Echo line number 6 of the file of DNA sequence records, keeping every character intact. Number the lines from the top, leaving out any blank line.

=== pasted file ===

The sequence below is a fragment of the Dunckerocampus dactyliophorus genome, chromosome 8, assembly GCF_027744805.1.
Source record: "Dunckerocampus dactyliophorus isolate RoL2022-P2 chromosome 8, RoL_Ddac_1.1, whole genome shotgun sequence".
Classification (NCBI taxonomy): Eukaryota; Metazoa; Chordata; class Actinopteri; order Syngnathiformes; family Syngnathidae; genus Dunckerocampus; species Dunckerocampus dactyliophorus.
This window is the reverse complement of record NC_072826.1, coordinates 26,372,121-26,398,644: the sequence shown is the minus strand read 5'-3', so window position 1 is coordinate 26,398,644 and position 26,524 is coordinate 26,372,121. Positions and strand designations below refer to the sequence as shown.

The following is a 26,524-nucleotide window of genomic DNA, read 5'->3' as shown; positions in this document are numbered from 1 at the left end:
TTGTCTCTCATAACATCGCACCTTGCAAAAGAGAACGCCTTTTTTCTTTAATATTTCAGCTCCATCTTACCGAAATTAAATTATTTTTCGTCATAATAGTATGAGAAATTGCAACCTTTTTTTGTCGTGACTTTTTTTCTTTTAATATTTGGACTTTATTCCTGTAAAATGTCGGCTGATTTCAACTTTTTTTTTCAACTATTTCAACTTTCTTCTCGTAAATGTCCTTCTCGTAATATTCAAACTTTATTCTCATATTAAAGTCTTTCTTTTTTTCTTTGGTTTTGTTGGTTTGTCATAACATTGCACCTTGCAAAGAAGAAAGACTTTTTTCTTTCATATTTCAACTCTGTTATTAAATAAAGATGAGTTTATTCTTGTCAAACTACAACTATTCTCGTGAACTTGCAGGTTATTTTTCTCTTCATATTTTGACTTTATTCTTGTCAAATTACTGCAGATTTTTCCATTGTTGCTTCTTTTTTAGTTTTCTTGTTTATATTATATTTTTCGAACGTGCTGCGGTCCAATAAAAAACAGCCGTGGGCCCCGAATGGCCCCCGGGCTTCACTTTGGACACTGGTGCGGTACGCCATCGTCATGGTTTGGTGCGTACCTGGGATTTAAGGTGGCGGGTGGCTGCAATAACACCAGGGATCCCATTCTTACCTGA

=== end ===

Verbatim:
TTGTCTCTCATAACATCGCACCTTGCAAAAGAGAACGCCTTTTTTCTTTAATATTTCAGCTCCATCTTACCGAAATTAAATTATTTTTCGTCATAATAGTATGAGAAATTGCAACCTTTTTTTGTCGTGACTTTTTTTCTTTTAATATTTGGACTTTATTCCTGTAAAATGTCGGCTGATTTCAACTTTTTTTTTCAACTATTTCAACTTTCTTCTCGTAAATGTCCTTCTCGTAATATTCAAACTTTATTCTCATATTAAAGTCTTTCTTTTTTTCTTTGGTTTTGTTGGTTTGTCATAACATTGCACCTTGCAAAGAAGAAAGACTTTTTTCTTTCATATTTCAACTCTGTTATTAAATAAAGATGAGTTTATTCTTGTCAAACTACAACTATTCTCGTGAACTTGCAGGTTATTTTTCTCTTCATATTTTGACTTTATTCTTGTCAAATTACTGCAGATTTTTCCATTGTTGCTTCTTTTTTAGTTTTCTTGTTTATATTATATTTTTCGAACGTGCTGCGGTCCAATAAAAAACAGCCGTGGGCCCCGAATGGCCCCCGGGCTTCACTTTGGACACTGGTGCGGTACGCCATCGTCATGGTTTGGTGCGTACCTGGGATTTAAGGTGGCGGGTGGCTGCAATAACACCAGGGATCCCATTCTTACCTGA